Not being mindful of contract terms or relying on boiler-plate language in a contract can result in parties not obtaining the contract protections and terms they thought they included. How often has a litigator heard from their client, “that is not what we meant when we drafted that clause?” Careful drafting on the front end can prevent unwanted outcomes and potential litigation down the road.
Two types of clauses that can often result in disputes, surprises, and unwanted litigation if not properly drafted are (1) indemnity clauses; and (2) limitation of liability clauses.
People fail to realize just how potentially broad an indemnity clause can be. Indemnity clauses are a contractual allocation of risk or expense between two contracting parties. The indemnitor assumes a risk or agrees to pay or otherwise bear an expense whereas the indemnitee is relieved of a risk or entitled to receive compensation.
Certain losses are commonly subject to indemnity clauses such as: (1) indemnity for claims by third parties; (2) indemnity for damage to property or personal injury; (3) indemnity for breach of contract and/or negligence; and (4) indemnity for infringement of intellectual property rights of a third party.
Indemnity clauses are enforceable under Texas law and are construed under standard rules of contract construction. The clauses must be “clear and unambiguous” and must expressly state the liabilities and damages you intend to cover.
An important concept that often results in litigation is the parties’ failure to comply with the Express Negligence Rule. If an indemnity provision is intended to protect an indemnitee from liability arising from the indemnitees’ own negligence, it must satisfy the requirements of the Express Negligence Rule:
- It must meet “fair notice” requirements (e.g., it must be conspicuous such as being bold, all caps, etc.); and
- The clause must clearly and “expressly” state that it covers an indemnitee’s own negligence.
The Express Negligence Rule applies to indemnity agreements and releases that relieve a party of liability from its own negligence. Whether a party has satisfied the Express Negligence Rule is a question of law for the court.
Considerations when drafting an indemnity clause include, but are not limited to:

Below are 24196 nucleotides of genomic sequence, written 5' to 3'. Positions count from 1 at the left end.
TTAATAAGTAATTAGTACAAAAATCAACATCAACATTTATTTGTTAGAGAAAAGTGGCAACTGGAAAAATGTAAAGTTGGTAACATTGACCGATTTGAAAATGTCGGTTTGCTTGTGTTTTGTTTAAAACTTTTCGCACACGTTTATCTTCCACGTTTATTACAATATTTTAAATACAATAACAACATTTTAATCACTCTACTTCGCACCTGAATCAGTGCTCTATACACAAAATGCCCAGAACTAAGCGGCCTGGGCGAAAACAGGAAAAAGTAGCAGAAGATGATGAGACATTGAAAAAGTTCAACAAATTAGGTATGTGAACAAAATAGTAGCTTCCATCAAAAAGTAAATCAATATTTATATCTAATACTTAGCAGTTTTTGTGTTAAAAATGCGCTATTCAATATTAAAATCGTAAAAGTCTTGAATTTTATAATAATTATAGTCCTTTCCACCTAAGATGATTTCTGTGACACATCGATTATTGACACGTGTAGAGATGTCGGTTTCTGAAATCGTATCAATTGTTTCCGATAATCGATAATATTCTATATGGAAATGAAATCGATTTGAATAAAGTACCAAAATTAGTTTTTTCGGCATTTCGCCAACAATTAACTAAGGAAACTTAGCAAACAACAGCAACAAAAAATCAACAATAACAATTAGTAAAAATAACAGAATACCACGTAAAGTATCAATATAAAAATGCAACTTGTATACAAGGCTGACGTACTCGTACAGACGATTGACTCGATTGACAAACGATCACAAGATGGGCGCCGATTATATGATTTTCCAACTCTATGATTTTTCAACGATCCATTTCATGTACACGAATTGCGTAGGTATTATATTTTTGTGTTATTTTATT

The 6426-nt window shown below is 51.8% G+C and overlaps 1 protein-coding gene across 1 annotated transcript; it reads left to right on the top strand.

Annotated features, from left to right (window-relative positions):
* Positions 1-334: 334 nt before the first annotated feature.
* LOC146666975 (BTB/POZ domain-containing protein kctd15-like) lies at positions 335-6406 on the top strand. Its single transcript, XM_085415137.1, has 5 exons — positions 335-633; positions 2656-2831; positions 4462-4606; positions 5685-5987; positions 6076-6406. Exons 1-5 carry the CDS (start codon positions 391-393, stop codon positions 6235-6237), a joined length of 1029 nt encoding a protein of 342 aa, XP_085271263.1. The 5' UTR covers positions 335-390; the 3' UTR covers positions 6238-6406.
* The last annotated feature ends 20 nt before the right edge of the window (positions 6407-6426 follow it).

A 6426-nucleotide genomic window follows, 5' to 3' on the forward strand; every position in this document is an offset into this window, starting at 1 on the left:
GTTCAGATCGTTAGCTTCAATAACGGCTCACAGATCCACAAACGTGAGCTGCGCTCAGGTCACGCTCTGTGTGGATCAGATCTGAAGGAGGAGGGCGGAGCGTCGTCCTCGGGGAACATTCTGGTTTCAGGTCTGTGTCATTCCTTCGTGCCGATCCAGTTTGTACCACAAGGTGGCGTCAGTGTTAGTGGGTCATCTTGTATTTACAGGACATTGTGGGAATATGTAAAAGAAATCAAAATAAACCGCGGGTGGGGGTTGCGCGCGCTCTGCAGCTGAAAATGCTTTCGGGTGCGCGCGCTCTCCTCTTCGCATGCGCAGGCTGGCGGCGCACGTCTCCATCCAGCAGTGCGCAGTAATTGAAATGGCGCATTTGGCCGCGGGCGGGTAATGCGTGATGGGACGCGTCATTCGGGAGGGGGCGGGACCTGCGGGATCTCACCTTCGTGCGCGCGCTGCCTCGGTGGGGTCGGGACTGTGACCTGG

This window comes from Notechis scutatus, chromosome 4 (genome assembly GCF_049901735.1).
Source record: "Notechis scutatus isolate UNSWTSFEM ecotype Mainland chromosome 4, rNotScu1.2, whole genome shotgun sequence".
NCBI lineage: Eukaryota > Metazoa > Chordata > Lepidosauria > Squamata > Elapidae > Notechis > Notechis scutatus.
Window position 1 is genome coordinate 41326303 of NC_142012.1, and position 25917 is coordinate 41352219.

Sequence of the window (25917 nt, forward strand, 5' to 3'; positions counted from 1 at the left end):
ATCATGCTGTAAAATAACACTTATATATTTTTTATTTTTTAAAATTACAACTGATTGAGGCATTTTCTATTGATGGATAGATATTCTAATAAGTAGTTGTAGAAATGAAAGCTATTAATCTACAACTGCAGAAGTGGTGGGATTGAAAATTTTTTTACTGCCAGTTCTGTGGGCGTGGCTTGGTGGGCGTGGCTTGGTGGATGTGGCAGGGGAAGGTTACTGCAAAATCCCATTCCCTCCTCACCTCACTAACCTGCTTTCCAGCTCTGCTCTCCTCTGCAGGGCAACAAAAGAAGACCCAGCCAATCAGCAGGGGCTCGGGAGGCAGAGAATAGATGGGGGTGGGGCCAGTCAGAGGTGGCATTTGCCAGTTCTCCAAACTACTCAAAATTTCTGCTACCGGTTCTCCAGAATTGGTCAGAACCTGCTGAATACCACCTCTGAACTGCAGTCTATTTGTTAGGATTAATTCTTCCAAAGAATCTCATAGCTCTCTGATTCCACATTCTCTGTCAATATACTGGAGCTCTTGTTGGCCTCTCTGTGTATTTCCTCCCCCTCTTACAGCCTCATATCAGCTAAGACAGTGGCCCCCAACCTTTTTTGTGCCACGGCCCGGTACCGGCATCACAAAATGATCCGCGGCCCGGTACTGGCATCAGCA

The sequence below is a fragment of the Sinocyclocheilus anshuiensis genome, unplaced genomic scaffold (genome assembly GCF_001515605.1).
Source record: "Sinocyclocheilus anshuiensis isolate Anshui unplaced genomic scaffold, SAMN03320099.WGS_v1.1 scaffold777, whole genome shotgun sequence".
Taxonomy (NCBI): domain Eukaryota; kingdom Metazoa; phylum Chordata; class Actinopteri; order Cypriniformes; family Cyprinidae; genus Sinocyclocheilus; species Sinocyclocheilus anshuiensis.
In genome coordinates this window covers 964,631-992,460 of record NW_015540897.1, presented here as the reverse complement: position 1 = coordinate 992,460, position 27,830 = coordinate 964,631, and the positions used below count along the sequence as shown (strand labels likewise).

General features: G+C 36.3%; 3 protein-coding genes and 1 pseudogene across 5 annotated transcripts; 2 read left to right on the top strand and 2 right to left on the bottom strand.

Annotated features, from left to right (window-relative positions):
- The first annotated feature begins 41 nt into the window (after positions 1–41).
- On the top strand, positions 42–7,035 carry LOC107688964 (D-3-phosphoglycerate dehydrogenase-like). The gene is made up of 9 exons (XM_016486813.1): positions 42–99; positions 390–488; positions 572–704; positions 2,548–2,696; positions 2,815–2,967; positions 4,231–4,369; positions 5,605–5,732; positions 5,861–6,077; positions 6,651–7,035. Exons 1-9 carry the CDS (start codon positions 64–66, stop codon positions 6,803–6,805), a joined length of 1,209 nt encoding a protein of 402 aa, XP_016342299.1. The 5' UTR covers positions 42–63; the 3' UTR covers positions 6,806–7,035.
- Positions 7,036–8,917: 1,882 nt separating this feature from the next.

- Is your client the indemnitor or indemnitee?
- What result is your client attempting to achieve?
- What are the rights you must preserve? (A duty to defend, choice of counsel, etc.)
- Have you met the Express Negligence Rule if a party is being indemnified for his or her own negligence?
- What risks are covered by the clause?
- Beware of boilerplate and always review and draft indemnity clauses outside of that context.
- Ensure your indemnity clause does not conflict with any other clause in your agreement such as the limitation of liability clause, warranty clauses, etc.
- Be aware of anti-indemnity statues and their specific requirements. Examples include the Texas Oilfield Anti-Indemnity and the Construction Anti-Indemnity Act.
Limitation of Liability Clauses
Limitation of liability clauses limit the amount of exposure a company faces in the event a lawsuit is filed or another claim is made. Limitation of liability clauses are enforceable in Texas and generally limit “classes” or “categories” of damages. Limitation of liability clauses should be (1) conspicuous; (2) not unconscionable; and (3) not contrary to public policy.
Limitation of liability clauses can limit the amount of liability in the following ways:
- Fixed dollar amounts
- Amounts covered by insurance.
Helpful hints when drafting and reviewing limitation of liability clauses:
- Boilerplate language is never your friend.
- Confirm your indemnity provision cannot be construed to conflict with limitation of liability clause or any other clause in your contract. This is an open invitation to litigation.
- Be clear, concise and conspicuous.
One of the most important take-aways is always “say what you mean and mean what you say!” Be mindful of your contractual terms, be cognizant of your client’s needs, and ensure your indemnity and other provisions do not inadvertently conflict. While this does not guarantee that you will not need litigation down the road, it puts you on the right path.